WH: We’re not the ‘perfect example’ on pay equity

 

McClatchy Washington Bureau

President Barack Obama frequently hammers Republicans for not supporting measures that he says would ensure equal pay for men and women, calling it an “embarrassment” that women make 77 cents for every dollar a man makes.

But White House salaries aren’t equal by that standard either, according to new salary figures published this week on the White House website. A McClatchy review earlier this year found that when the same calculations that produced the 77 cents is applied to the White House, women overall at the White House make 91 cents for every dollar men make.

Pressed repeatedly on the matter, Press Secretary Josh Earnest said the White House was paying “appreciably better than the country is more broadly, but we still have more work to do.”

The White House has countered that men and women at the White House in the same jobs, make the same salaries. But that’s not the argument it makes in pressing for the legislation. The White House has supported a Democratic-sponsored Paycheck Fairness Act, which would require businesses to show that wage discrepancies between men and women are not based on gender. It also bans retaliation against workers who reveal their wages. Republicans have opposed it as a show vote aimed at making them look anti-women.

“There are a variety of metrics that can be consulted to evaluate whether or not equal work leads to equal pay,” Earnest said. “I think you could use that statistic to indicate that the White House has some improvement to make along that measure. But if you consider other measures, like at the White House that people who have the same title make the same amount, and that essentially they get equal pay for equal work, there's no question that that's the case.”

Economists have said the 77-cent pay disparity figure masks a variety of factors as to why women – on average – don’t make as much as men. Earnest, though, would not concede that 100 percent may be not be possible through legislation -- even as reporters pressed him about the fact that although it’s a “signature issue” for Obama, he’s still failed in six years to bring his own staff into alignment.

He called it a “difficult policy challenge” because of a variety of influences that contributes to the issue, but noted that the first bill Obama’s signed when he took office was a fair pay act and that he’d keep pressing for the paycheck fairness act.

“The White House is doing significantly better than the private sector is,” he said. “And we're encouraging the private sector to get better. We're certainly going to make some efforts here at the White House to improve on our standing. I wouldn't hold up the White House as the perfect example here, but we are an example of an organization that is making an effort and enjoying some success in making sure that there are women who get equal pay for equal work and women who have an opportunity to advance their careers here at the White House. And I think our record, when judged by that standard, holds up very, very well.”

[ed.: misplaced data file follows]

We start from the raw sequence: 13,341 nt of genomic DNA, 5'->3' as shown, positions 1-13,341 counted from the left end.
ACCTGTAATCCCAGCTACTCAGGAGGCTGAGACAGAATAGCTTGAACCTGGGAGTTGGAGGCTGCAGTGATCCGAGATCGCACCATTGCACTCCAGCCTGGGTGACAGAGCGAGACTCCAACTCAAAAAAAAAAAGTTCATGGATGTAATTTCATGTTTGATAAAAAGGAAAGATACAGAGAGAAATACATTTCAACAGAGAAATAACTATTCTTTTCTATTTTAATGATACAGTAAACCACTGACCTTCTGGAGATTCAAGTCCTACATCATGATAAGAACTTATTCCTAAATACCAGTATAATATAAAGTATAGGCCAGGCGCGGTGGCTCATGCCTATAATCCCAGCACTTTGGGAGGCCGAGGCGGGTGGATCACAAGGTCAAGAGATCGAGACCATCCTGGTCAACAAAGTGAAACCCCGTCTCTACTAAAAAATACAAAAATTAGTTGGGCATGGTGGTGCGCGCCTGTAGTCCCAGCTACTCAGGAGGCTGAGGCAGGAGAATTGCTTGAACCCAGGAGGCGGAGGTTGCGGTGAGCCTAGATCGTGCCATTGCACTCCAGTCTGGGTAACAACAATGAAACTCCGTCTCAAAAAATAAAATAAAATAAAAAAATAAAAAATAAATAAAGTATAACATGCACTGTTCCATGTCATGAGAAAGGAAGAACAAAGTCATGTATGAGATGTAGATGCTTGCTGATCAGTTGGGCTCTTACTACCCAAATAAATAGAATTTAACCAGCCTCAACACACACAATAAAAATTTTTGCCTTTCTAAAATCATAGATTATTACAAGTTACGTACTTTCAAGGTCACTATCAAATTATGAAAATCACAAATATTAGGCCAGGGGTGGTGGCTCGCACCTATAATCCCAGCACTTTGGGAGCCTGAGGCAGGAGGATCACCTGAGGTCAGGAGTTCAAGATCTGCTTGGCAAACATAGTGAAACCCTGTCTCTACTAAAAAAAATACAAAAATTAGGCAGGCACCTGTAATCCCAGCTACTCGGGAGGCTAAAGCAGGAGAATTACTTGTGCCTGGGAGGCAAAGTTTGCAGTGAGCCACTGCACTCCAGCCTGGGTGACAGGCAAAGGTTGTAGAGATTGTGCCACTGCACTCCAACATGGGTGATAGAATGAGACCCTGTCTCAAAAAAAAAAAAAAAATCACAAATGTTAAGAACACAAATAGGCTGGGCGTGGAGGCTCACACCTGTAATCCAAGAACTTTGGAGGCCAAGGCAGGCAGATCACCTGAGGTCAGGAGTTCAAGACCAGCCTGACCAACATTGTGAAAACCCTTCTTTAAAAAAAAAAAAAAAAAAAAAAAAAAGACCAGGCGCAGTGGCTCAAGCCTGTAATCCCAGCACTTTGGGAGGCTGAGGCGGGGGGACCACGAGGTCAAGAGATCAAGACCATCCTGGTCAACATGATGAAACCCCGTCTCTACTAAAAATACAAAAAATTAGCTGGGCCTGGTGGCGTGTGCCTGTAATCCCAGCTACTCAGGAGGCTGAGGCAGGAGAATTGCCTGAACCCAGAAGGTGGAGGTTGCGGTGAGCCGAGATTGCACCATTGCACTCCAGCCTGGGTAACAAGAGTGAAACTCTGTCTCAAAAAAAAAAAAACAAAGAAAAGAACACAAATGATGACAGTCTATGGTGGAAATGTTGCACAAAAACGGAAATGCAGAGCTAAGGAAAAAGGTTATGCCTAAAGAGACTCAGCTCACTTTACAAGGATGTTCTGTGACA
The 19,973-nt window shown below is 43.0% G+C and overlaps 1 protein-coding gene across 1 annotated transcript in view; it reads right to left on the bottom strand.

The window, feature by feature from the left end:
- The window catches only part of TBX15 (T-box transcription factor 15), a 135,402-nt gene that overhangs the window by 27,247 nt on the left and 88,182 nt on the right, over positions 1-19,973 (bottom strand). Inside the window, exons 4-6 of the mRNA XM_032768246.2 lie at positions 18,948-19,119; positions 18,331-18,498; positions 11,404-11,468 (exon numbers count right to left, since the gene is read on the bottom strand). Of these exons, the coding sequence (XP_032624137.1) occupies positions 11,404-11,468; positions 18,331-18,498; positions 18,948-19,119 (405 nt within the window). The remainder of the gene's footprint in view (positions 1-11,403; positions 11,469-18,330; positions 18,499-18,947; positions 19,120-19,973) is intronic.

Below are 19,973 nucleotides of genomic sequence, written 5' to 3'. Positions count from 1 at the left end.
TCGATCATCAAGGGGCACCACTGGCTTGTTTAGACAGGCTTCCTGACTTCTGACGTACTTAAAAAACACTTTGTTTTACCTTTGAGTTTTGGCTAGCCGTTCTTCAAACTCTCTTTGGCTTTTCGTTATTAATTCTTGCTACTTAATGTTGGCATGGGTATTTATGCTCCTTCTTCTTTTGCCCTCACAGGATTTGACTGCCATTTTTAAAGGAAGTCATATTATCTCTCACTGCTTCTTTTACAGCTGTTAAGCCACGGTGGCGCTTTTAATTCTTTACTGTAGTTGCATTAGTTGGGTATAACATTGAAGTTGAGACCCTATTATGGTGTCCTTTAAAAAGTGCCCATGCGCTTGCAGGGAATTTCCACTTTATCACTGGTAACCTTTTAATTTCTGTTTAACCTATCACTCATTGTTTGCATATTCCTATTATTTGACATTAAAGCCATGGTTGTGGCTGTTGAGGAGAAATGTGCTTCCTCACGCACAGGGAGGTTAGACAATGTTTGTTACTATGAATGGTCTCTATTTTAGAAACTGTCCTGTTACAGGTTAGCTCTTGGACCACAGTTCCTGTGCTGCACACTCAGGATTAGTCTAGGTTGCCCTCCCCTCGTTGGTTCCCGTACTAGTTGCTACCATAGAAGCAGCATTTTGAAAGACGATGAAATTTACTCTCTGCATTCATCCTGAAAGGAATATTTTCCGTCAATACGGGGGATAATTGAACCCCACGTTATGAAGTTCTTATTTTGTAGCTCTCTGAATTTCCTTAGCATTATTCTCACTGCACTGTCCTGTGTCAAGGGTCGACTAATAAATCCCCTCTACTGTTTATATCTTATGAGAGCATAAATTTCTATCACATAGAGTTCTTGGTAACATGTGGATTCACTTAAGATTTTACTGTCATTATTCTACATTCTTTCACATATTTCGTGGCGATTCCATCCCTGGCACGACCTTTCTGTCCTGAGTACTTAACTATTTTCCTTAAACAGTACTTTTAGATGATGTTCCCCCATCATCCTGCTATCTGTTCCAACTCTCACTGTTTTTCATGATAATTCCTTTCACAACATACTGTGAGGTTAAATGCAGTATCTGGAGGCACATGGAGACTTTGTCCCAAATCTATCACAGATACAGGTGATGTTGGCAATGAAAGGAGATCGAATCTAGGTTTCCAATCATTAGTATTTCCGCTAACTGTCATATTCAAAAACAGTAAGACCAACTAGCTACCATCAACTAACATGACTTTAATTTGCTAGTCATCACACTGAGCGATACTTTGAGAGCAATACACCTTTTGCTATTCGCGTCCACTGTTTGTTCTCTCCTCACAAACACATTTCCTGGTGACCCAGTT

Read more Politics Wires stories from the Miami Herald

  •  
FILE- In this Dec. 17, 2008 file photo, the Securities and Exchange Commission (SEC) headquarters in Washington is shown. Regulators are expected to vote Wednesday July 23, 2014 to end a longtime staple of the investment industry _ the fixed $1 share price for money-market mutual funds _ at least for some money funds used by big investors.

    SEC poised to end $1 a share for some money funds

    Regulators are expected to vote Wednesday to end a longtime staple of the investment industry — the fixed $1 share price for money-market mutual funds — at least for some money funds used by big investors.

  • Runoff primary decide nominations for Congress

    The retirement of Republican U.S. Sen. Saxby Chambliss set off a political game of musical chairs that was partially settled with Tuesday's primary runoff election.

  • Government drafting birth control accommodation

    The Obama administration is developing a new way for religious nonprofits that object to paying for contraceptives in their health plans to opt out, without submitting a form they say violates their religious beliefs.

Miami Herald

Join the
Discussion

The Miami Herald is pleased to provide this opportunity to share information, experiences and observations about what's in the news. Some of the comments may be reprinted elsewhere on the site or in the newspaper. We encourage lively, open debate on the issues of the day, and ask that you refrain from profanity, hate speech, personal comments and remarks that are off point. Thank you for taking the time to offer your thoughts.

The Miami Herald uses Facebook's commenting system. You need to log in with a Facebook account in order to comment. If you have questions about commenting with your Facebook account, click here.

Have a news tip? You can send it anonymously. Click here to send us your tip - or - consider joining the Public Insight Network and become a source for The Miami Herald and el Nuevo Herald.

Hide Comments

This affects comments on all stories.

Cancel OK

  • Marketplace

Today's Circulars

  • Quick Job Search

Enter Keyword(s) Enter City Select a State Select a Category